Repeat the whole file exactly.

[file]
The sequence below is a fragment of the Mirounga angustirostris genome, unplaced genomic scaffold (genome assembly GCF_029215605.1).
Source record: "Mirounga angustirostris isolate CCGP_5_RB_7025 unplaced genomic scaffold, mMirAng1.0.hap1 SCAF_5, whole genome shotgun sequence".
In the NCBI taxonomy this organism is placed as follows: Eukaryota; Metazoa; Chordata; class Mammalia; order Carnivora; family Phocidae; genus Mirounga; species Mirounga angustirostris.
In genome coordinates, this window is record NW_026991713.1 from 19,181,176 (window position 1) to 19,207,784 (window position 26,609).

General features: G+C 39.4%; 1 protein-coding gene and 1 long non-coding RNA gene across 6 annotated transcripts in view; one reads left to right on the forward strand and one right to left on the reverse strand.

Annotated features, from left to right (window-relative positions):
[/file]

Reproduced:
The sequence below is a fragment of the Mirounga angustirostris genome, unplaced genomic scaffold (genome assembly GCF_029215605.1).
Source record: "Mirounga angustirostris isolate CCGP_5_RB_7025 unplaced genomic scaffold, mMirAng1.0.hap1 SCAF_5, whole genome shotgun sequence".
In the NCBI taxonomy this organism is placed as follows: Eukaryota; Metazoa; Chordata; class Mammalia; order Carnivora; family Phocidae; genus Mirounga; species Mirounga angustirostris.
In genome coordinates, this window is record NW_026991713.1 from 19,181,176 (window position 1) to 19,207,784 (window position 26,609).

General features: G+C 39.4%; 1 protein-coding gene and 1 long non-coding RNA gene across 6 annotated transcripts in view; one reads left to right on the forward strand and one right to left on the reverse strand.

Annotated features, from left to right (window-relative positions):